I’m reacting strongly to the powerful film My Father, My Lord [Hebrew: חופשת קיץ Hofshát Káits] for which I wrote the plot synopsis. In the film, just as the family is about to board the vehicle to go on the vacation to which the Hebrew title refers, one of Rabbi Eidelman’s followers comes running, enjoining him to come quickly to the site of a pigeon nesting on the windowsill of his son’s school. The reference is to Deuteronomy 22:6-7, which states that if you should happen upon a (kosher) bird’s nest while out and about, and you decide that you must have the eggs or the hatchlings for your own consumption, you may take these after shooing the mother bird away, far enough to where she cannot see you collecting her young. According to the Mishna, one who performs this commandment is assured longevity. As we might imagine, the “opportunity” to perform this commandment is unlikely to ever arise even once in a lifetime in the urban milieu that most Jews inhabit.
In the above-named film, the rabbi responds immediately: His follower leads him to the site of the nest, and presumably excited at the rare opportunity to perform this arcane commandment, he duly shoos the mother bird therefrom, leaving behind two hatchlings, which he does not take with him, but rather leaves there, presumably to starve. He then chants a prayer of praise, not unlike a kid who gleefully squashes a bug because someone in authority says it’s OK. When his young son, who has been observing the nest from his classroom for days, asks him disturbing questions about the fate of the hatchlings, he brushes off the boy’s feelings and grandstands about the privilege of having merited performance of this commandment.
Now, every time someone critiques the ultra-Orthodox based on a movie or book, the critic is immediately attacked for “judging an entire community / lifestyle based on a movie / book / play". But let’s deconstruct this argument: First of all, the definition of a story is that the plot must contain a conflict. This I learned in junior high. The oldest plot conflicts center around forced marriage a la A Fiddler on the Roof, or forbidden love a la Romeo and Juliet. Necessarily, any plotline in a story about a closed, traditional community is bound to be about individual desires versus compliance with community norms. So it shouldn’t surprise us that literature about the ultra-Orthodox community invariably contains this element.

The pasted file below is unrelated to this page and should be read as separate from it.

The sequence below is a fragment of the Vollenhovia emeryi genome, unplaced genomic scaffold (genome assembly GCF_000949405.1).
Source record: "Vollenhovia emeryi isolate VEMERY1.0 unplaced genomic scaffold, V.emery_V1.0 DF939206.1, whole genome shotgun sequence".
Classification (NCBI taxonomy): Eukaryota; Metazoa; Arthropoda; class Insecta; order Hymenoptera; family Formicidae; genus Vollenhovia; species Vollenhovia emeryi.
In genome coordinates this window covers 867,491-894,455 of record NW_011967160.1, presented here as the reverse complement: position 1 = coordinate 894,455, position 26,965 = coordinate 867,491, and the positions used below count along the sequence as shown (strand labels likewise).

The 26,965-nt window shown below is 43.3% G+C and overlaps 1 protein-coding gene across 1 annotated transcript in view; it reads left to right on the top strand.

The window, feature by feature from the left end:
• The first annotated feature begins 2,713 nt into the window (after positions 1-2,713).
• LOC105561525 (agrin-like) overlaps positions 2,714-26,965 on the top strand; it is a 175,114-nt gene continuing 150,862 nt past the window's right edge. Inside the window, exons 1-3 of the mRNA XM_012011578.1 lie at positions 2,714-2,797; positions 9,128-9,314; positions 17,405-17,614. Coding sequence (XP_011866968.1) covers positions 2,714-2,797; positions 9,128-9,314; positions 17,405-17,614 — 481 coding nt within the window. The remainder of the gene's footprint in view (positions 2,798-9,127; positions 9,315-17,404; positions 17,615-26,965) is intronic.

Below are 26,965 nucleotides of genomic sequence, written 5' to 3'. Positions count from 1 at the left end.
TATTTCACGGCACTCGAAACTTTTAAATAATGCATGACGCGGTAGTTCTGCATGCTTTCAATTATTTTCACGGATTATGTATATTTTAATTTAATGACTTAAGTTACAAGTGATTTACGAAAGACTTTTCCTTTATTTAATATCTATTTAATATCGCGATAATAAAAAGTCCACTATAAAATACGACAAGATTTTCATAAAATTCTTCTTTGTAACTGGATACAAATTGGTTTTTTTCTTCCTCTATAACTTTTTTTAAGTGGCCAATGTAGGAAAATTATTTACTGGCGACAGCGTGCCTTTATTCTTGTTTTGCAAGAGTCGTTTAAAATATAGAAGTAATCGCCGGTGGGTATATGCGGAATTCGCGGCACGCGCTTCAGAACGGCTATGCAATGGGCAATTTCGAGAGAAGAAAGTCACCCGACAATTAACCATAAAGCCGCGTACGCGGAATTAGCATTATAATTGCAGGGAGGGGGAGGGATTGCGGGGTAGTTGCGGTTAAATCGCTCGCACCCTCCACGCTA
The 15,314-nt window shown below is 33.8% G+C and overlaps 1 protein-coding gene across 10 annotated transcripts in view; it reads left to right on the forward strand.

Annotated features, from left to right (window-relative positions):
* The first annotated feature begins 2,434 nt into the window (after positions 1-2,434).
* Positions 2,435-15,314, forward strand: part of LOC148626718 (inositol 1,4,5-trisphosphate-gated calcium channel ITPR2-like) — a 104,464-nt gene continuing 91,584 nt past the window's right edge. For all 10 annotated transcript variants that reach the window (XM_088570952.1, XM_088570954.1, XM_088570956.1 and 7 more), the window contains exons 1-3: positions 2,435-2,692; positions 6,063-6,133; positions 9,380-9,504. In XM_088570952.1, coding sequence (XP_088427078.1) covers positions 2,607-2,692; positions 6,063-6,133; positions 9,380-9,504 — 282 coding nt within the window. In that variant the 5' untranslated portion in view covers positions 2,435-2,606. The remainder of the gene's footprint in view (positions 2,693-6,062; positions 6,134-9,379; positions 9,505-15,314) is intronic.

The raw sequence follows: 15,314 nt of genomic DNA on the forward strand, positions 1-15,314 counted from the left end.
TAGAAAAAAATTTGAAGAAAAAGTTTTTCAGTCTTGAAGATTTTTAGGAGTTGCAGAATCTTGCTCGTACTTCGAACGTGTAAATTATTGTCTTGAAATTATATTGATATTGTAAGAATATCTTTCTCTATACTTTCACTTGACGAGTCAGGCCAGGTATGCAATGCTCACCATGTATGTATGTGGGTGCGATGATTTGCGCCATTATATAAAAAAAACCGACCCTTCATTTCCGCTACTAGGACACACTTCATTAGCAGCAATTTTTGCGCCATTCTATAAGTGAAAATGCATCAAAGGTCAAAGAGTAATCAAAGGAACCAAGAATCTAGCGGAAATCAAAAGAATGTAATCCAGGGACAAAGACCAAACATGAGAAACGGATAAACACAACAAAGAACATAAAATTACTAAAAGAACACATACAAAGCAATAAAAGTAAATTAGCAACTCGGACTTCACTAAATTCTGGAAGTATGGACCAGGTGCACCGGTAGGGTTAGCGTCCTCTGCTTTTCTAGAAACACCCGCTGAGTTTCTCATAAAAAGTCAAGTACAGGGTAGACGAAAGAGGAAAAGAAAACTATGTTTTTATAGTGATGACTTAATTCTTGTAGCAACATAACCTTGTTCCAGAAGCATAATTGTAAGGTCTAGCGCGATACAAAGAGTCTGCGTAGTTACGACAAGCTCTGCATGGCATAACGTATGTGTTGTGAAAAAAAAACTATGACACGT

I also believe that it’s legitimate to get my information about the ultra-Orthodox community from books, movies, films, and plays, many of whose authors and screenwriters come from within the community, including authors Shalom Auslander, Yochi Brandt, Naomi Ragen; film directors David Volach, Rama Burshtein, Haim Tabakman, and Amós Gitái; and playwright Amnon Levy, whether having left the community or still a part of it. Can I not assume that they have an interest in depicting the community accurately to outsiders?
As an analogy, take the example of cop shows. Even having never been present at an arrest or in a courtroom, I know about the reading of Miranda rights and courtroom protocol. While the thrilling car chases and unlikely plot twists are obviously the products of some screenwriter’s imagination, as are the personalities of the characters, the “frame” with all its details reflects reality — even the unseemly parts such as organized crime, drug dealing, and human trafficking. In the same way, I believe that we can believe the “frames” of plots concerning the ultra-Orthodox, as it is these very strictures and taboos that set the plots in motion.
Look, as I’ve written before, as increasingly turned off as I am by this community, it’s really their business. Even if all the mother pigeons in Israel were simultaneously shooed off their nests tomorrow, it likely would not upset any balance, either ecological or cosmic. So no, they’re not hurting anyone…as long as they fund their lifestyle on their own steam. Once my tax money is involved, then yes, I do have right of critique.